Restoring Telecom Trust

Rich Call Data is a more secure, trusted way to introduce a telephone call.

The Pallone-Thune TRACED Act was signed into law on December 30, 2019. It mandates call authentication using STIR/SHAKEN in IP networks and reasonable measures in non-IP networks within 18 months if service providers haven’t voluntary implemented call authentication within 12 months of enactment.

STIR/SHAKEN call authentication and verification will also make call analytics useful once again. Unsigned robocalls will land in voicemail. How will robocall perpetrators respond?

They might try to buy inexpensive phone numbers and use them to get their robocalls signed.

Would that work?

Well, their robocalls would be signed. But then crowdsourced reputation applications and other call analytics would eventually catch up with them and assign poor reputation scores to those telephone numbers. The origination ID in the call would enable traceback, a useful tool for law enforcement.

The telephone service that provided those numbers would know that this customer is a robocall perpetrator.

Eventually the telephone numbers would become useless to the robocall perpetrator, and their customer identity would become toxic. The walls would start to close in on them.

Perhaps the most exciting and promising benefit of STIR/SHAKEN is a technology that allows enterprises to introduce themselves to the called party with an authentic representation of their brand. This is Rich Call Data.

3. Rich Call Data for Presentation of Branded Caller Information

So far, we have STIR/SHAKEN to prevent caller ID spoofing, and we have call analytics, which are much more effective when we know whether the caller ID was spoofed. Are we done?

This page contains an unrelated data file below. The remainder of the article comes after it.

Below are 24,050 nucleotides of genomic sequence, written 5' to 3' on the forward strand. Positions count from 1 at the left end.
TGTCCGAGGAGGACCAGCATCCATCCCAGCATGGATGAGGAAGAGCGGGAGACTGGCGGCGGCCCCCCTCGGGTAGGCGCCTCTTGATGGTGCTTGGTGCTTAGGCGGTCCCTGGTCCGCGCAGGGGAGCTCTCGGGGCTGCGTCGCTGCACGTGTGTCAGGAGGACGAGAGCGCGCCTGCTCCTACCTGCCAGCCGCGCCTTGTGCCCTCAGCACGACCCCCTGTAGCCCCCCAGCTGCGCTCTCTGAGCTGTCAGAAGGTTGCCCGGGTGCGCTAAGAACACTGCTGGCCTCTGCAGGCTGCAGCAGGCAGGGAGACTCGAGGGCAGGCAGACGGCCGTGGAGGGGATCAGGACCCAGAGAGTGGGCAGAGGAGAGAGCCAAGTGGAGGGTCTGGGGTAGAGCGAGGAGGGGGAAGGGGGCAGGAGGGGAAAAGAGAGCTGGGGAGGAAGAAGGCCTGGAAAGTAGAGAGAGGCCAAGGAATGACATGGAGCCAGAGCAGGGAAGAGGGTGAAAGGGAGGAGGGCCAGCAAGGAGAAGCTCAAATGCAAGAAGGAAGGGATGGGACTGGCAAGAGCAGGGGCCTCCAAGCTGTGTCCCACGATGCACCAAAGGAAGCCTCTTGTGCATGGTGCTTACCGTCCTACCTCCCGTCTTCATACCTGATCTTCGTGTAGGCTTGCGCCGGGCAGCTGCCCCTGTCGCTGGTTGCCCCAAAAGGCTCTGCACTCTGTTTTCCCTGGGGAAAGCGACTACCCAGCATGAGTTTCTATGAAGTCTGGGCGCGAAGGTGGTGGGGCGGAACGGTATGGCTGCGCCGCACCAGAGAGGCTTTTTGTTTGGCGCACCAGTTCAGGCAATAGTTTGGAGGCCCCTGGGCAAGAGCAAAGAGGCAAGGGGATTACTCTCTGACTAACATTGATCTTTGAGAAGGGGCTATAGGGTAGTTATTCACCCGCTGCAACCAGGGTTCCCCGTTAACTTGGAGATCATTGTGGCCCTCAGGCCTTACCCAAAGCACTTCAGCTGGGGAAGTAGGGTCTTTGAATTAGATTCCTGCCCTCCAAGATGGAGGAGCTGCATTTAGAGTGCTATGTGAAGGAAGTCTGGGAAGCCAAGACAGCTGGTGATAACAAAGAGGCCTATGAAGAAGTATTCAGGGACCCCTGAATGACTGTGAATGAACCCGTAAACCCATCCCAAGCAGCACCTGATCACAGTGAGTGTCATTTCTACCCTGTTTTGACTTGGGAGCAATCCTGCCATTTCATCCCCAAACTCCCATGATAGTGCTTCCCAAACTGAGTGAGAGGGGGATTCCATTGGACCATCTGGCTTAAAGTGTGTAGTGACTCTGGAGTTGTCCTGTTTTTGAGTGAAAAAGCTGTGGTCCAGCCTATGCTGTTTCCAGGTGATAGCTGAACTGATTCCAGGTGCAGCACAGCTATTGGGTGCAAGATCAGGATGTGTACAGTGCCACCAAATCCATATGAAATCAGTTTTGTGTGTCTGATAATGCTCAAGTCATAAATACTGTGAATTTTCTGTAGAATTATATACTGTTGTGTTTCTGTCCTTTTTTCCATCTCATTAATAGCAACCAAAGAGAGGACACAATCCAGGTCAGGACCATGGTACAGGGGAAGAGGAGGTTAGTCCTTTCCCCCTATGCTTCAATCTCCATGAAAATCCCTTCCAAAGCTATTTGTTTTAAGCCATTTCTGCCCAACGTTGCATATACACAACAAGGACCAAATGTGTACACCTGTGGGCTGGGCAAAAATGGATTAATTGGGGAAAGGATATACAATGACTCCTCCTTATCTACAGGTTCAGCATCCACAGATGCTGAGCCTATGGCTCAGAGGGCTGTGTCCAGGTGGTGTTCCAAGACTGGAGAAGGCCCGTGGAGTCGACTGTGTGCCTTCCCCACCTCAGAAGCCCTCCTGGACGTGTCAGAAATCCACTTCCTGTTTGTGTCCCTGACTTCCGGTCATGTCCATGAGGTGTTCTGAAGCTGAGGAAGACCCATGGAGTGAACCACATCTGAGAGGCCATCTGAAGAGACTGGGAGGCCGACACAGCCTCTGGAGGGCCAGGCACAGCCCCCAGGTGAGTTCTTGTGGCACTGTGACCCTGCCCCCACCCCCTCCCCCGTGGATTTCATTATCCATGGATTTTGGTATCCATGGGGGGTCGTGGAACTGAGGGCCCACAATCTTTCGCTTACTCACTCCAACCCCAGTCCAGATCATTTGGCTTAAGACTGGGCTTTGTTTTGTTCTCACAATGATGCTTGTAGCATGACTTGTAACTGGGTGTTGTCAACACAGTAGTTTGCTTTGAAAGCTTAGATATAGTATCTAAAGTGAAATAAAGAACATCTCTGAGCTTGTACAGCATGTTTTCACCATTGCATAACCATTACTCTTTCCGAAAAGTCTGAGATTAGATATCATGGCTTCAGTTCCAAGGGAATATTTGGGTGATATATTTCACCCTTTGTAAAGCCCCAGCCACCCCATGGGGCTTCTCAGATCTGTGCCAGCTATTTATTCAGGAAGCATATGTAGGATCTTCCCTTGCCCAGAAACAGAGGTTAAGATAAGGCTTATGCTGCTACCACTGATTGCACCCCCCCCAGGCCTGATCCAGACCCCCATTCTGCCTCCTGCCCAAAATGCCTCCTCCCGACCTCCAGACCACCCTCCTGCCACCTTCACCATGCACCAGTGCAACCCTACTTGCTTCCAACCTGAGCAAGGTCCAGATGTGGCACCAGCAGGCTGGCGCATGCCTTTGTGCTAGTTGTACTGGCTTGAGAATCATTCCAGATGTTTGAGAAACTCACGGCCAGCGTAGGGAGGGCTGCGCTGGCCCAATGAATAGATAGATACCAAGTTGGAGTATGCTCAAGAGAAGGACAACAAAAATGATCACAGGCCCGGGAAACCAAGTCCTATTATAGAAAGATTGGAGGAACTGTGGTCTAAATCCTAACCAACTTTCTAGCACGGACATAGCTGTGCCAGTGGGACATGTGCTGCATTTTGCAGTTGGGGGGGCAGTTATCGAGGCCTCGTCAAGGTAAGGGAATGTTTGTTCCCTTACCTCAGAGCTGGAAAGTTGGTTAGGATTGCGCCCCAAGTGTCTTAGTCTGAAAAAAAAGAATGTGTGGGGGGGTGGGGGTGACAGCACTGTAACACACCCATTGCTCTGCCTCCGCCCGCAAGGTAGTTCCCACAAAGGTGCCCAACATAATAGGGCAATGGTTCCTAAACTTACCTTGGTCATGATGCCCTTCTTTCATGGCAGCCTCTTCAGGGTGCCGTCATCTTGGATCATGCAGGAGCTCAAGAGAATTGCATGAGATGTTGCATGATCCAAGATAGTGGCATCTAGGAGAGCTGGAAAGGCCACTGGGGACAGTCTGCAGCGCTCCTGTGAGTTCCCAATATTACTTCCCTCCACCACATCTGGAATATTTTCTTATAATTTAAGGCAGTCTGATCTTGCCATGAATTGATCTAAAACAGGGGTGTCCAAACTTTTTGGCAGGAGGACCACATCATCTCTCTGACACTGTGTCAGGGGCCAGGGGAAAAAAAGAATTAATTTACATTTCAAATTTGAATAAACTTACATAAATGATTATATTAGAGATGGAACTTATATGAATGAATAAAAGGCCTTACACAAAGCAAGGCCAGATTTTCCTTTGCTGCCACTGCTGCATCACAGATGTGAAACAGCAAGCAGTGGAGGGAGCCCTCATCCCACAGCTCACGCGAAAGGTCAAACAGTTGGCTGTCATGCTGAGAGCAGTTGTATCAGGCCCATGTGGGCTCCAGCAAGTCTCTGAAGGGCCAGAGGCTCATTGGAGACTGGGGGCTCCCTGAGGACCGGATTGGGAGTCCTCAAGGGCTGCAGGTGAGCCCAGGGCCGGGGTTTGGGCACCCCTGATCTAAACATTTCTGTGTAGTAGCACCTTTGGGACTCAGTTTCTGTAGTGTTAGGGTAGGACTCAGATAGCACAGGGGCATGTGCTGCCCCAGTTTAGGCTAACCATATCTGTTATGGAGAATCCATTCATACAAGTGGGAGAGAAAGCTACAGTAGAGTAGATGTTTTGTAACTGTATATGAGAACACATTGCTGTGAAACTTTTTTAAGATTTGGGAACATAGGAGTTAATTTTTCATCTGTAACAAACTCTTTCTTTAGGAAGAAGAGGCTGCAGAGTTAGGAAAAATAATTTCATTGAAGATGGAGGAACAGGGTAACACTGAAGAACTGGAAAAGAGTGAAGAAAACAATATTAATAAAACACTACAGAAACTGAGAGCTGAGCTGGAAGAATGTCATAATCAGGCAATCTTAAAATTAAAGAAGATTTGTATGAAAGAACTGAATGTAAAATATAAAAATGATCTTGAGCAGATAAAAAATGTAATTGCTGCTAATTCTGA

Perhaps not.

Telephone subscribers are wary of answering calls from numbers they don’t know. They’ve been burned by too many robocalls for far too long. Even a positive verification status display on their telephone handset might not persuade them to answer a call if they don’t recognize the number.

That’s where Rich Call Data can help. This technology displays the caller name, at the very least, and can also display lots of other information (see figure 3). The framework is currently a draft with the IETF.

Don’t we already have this? Isn’t this CNAM (caller name display)?

Not exactly. CNAM and eCNAM (enhanced CNAM) are third-party add-on services provided by terminating service providers. This means that:

  • Not every subscriber has CNAM. Most mobile subscribers do not.
  • Since the caller information is collected by third-party services, it’s often incomplete or out of date.
  • CNAM often does not display the information the calling party wants to present in the way they want to present it.

Rich Call Data is different:

  • It’s built on STIR/SHAKEN. Every consumer who receives signed calls can receive Rich Call Data with those calls, provided their handset will display it.
  • Rich Call Data is produced by the calling party, not a third party. This makes it much more complete, accurate and up-to-date.
  • Since the calling party controls their Rich Call Data, they have greater control over how their brand is presented to people they call.
  • Rich Call Data supports more information beyond just display name to help introduce a call more effectively.

Would everyone want to use Rich Call Data? We think so.


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